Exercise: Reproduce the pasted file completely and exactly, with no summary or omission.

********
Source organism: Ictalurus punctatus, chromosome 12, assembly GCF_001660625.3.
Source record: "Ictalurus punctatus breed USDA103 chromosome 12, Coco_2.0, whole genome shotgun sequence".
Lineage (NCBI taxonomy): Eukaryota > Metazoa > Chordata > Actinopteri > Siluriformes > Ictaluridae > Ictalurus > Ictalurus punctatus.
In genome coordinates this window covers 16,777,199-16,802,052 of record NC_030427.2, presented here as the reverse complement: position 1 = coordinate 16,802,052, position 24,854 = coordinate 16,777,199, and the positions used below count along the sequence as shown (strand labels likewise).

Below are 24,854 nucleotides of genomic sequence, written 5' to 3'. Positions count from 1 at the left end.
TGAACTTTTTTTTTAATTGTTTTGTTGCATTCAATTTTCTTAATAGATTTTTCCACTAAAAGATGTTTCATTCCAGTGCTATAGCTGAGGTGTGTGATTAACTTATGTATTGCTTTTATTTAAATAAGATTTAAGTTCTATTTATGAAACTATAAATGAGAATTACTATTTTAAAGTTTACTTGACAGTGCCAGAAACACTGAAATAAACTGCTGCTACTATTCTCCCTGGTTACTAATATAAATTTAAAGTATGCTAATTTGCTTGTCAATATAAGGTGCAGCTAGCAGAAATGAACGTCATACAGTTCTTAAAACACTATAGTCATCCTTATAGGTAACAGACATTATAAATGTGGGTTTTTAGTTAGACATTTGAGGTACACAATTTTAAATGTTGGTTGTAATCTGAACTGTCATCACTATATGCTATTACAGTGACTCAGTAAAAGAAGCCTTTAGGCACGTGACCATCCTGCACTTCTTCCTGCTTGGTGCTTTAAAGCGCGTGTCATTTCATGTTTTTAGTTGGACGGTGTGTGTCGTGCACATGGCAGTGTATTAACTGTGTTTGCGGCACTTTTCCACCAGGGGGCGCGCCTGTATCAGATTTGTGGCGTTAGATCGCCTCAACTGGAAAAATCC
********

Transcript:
Source organism: Ictalurus punctatus, chromosome 12, assembly GCF_001660625.3.
Source record: "Ictalurus punctatus breed USDA103 chromosome 12, Coco_2.0, whole genome shotgun sequence".
Lineage (NCBI taxonomy): Eukaryota > Metazoa > Chordata > Actinopteri > Siluriformes > Ictaluridae > Ictalurus > Ictalurus punctatus.
In genome coordinates this window covers 16,777,199-16,802,052 of record NC_030427.2, presented here as the reverse complement: position 1 = coordinate 16,802,052, position 24,854 = coordinate 16,777,199, and the positions used below count along the sequence as shown (strand labels likewise).

Below are 24,854 nucleotides of genomic sequence, written 5' to 3'. Positions count from 1 at the left end.
TGAACTTTTTTTTTAATTGTTTTGTTGCATTCAATTTTCTTAATAGATTTTTCCACTAAAAGATGTTTCATTCCAGTGCTATAGCTGAGGTGTGTGATTAACTTATGTATTGCTTTTATTTAAATAAGATTTAAGTTCTATTTATGAAACTATAAATGAGAATTACTATTTTAAAGTTTACTTGACAGTGCCAGAAACACTGAAATAAACTGCTGCTACTATTCTCCCTGGTTACTAATATAAATTTAAAGTATGCTAATTTGCTTGTCAATATAAGGTGCAGCTAGCAGAAATGAACGTCATACAGTTCTTAAAACACTATAGTCATCCTTATAGGTAACAGACATTATAAATGTGGGTTTTTAGTTAGACATTTGAGGTACACAATTTTAAATGTTGGTTGTAATCTGAACTGTCATCACTATATGCTATTACAGTGACTCAGTAAAAGAAGCCTTTAGGCACGTGACCATCCTGCACTTCTTCCTGCTTGGTGCTTTAAAGCGCGTGTCATTTCATGTTTTTAGTTGGACGGTGTGTGTCGTGCACATGGCAGTGTATTAACTGTGTTTGCGGCACTTTTCCACCAGGGGGCGCGCCTGTATCAGATTTGTGGCGTTAGATCGCCTCAACTGGAAAAATCC